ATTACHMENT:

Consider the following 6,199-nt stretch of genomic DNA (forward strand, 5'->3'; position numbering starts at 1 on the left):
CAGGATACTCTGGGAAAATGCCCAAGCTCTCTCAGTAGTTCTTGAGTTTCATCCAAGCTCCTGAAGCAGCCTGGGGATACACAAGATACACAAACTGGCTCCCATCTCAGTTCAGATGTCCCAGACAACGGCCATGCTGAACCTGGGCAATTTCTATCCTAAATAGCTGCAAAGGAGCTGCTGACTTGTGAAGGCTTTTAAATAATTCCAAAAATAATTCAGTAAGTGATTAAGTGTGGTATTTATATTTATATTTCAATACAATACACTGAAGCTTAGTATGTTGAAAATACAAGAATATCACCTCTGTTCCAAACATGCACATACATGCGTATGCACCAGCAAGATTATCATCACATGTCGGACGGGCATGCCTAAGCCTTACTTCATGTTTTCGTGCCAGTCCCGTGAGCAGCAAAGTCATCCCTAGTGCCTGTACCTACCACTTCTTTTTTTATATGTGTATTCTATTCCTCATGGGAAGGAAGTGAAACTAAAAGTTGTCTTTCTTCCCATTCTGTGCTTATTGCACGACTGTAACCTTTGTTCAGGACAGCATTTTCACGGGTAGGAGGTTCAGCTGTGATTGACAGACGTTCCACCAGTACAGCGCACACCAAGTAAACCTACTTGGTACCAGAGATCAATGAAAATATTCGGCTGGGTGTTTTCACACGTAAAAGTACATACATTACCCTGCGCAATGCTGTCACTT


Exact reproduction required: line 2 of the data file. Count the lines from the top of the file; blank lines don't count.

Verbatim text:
CAGGATACTCTGGGAAAATGCCCAAGCTCTCTCAGTAGTTCTTGAGTTTCATCCAAGCTCCTGAAGCAGCCTGGGGATACACAAGATACACAAACTGGCTCCCATCTCAGTTCAGATGTCCCAGACAACGGCCATGCTGAACCTGGGCAATTTCTATCCTAAATAGCTGCAAAGGAGCTGCTGACTTGTGAAGGCTTTTAAATAATTCCAAAAATAATTCAGTAAGTGATTAAGTGTGGTATTTATATTTATATTTCAATACAATACACTGAAGCTTAGTATGTTGAAAATACAAGAATATCACCTCTGTTCCAAACATGCACATACATGCGTATGCACCAGCAAGATTATCATCACATGTCGGACGGGCATGCCTAAGCCTTACTTCATGTTTTCGTGCCAGTCCCGTGAGCAGCAAAGTCATCCCTAGTGCCTGTACCTACCACTTCTTTTTTTATATGTGTATTCTATTCCTCATGGGAAGGAAGTGAAACTAAAAGTTGTCTTTCTTCCCATTCTGTGCTTATTGCACGACTGTAACCTTTGTTCAGGACAGCATTTTCACGGGTAGGAGGTTCAGCTGTGATTGACAGACGTTCCACCAGTACAGCGCACACCAAGTAAACCTACTTGGTACCAGAGATCAATGAAAATATTCGGCTGGGTGTTTTCACACGTAAAAGTACATACATTACCCTGCGCAATGCTGTCACTT